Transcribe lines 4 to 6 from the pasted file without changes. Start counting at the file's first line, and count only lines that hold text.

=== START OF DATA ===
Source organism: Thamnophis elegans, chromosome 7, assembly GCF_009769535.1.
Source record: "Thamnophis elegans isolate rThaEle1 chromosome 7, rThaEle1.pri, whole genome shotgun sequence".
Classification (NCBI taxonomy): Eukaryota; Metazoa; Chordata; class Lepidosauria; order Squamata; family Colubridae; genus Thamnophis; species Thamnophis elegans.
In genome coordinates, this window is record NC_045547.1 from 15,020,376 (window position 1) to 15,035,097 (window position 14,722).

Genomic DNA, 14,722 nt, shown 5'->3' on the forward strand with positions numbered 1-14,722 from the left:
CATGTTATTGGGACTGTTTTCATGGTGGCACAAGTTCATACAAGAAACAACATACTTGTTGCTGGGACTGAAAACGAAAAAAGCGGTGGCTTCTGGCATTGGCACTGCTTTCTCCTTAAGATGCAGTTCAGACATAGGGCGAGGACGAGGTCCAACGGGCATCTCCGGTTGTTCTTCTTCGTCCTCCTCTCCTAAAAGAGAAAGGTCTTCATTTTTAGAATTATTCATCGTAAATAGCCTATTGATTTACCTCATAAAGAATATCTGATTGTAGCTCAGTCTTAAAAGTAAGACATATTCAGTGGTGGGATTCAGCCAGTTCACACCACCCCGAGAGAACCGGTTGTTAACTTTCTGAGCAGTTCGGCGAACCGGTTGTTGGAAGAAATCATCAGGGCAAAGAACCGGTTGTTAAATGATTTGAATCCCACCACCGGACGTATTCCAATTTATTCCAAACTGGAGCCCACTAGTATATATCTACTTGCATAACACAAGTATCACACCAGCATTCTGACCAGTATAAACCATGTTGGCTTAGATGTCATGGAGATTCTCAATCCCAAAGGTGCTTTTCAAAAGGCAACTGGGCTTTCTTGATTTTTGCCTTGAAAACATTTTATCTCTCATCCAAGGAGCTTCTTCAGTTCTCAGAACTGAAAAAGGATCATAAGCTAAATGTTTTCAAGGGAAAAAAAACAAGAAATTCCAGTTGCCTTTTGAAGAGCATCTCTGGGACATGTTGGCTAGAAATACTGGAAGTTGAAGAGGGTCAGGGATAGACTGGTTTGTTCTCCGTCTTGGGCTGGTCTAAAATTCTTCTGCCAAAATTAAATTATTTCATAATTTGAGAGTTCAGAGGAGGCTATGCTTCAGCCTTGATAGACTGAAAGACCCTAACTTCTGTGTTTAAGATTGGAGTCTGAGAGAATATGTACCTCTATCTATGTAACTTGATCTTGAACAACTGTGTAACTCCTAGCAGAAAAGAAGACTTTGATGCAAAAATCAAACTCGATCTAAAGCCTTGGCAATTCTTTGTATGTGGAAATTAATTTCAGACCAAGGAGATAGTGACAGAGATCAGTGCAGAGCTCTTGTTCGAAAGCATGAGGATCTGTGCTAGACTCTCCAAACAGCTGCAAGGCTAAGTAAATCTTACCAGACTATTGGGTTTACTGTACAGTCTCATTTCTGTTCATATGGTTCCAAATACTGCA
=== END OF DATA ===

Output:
In genome coordinates, this window is record NC_045547.1 from 15,020,376 (window position 1) to 15,035,097 (window position 14,722).

Genomic DNA, 14,722 nt, shown 5'->3' on the forward strand with positions numbered 1-14,722 from the left:
CATGTTATTGGGACTGTTTTCATGGTGGCACAAGTTCATACAAGAAACAACATACTTGTTGCTGGGACTGAAAACGAAAAAAGCGGTGGCTTCTGGCATTGGCACTGCTTTCTCCTTAAGATGCAGTTCAGACATAGGGCGAGGACGAGGTCCAACGGGCATCTCCGGTTGTTCTTCTTCGTCCTCCTCTCCTAAAAGAGAAAGGTCTTCATTTTTAGAATTATTCATCGTAAATAGCCTATTGATTTACCTCATAAAGAATATCTGATTGTAGCTCAGTCTTAAAAGTAAGACATATTCAGTGGTGGGATTCAGCCAGTTCACACCACCCCGAGAGAACCGGTTGTTAACTTTCTGAGCAGTTCGGCGAACCGGTTGTTGGAAGAAATCATCAGGGCAAAGAACCGGTTGTTAAATGATTTGAATCCCACCACCGGACGTATTCCAATTTATTCCAAACTGGAGCCCACTAGTATATATCTACTTGCATAACACAAGTATCACACCAGCATTCTGACCAGTATAAACCATGTTGGCTTAGATGTCATGGAGATTCTCAATCCCAAAGGTGCTTTTCAAAAGGCAACTGGGCTTTCTTGATTTTTGCCTTGAAAACATTTTATCTCTCATCCAAGGAGCTTCTTCAGTTCTCAGAACTGAAAAAGGATCATAAGCTAAATGTTTTCAAGGGAAAAAAAACAAGAAATTCCAGTTGCCTTTTGAAGAGCATCTCTGGGACATGTTGGCTAGAAATACTGGAAGTTGAAGAGGGTCAGGGATAGACTGGTTTGTTCTCCGTCTTGGGCTGGTCTAAAATTCTTCTGCCAAAATTAAATTATTTCATAATTTGAGAGTTCAGAGGAGGCTATGCTTCAGCCTTGATAGACTGAAAGACCCTAACTTCTGTGTTTAAGATTGGAGTCTGAGAGAATATGTACCTCTATCTATGTAACTTGATCTTGAACAACTGTGTAACTCCTAGCAGAAAAGAAGACTTTGATGCAAAAATCAAACTCGATCTAAAGCCTTGGCAATTCTTTGTATGTGGAAATTAATTTCAGACCAAGGAGATAGTGACAGAGATCAGTGCAGAGCTCTTGTTCGAAAGCATGAGGATCTGTGCTAGACTCTCCAAACAGCTGCAAGGCTAAGTAAATCTTACCAGACTATTGGGTTTACTGTACAGTCTCATTTCTGTTCATATGGTTCCAAATACTGCA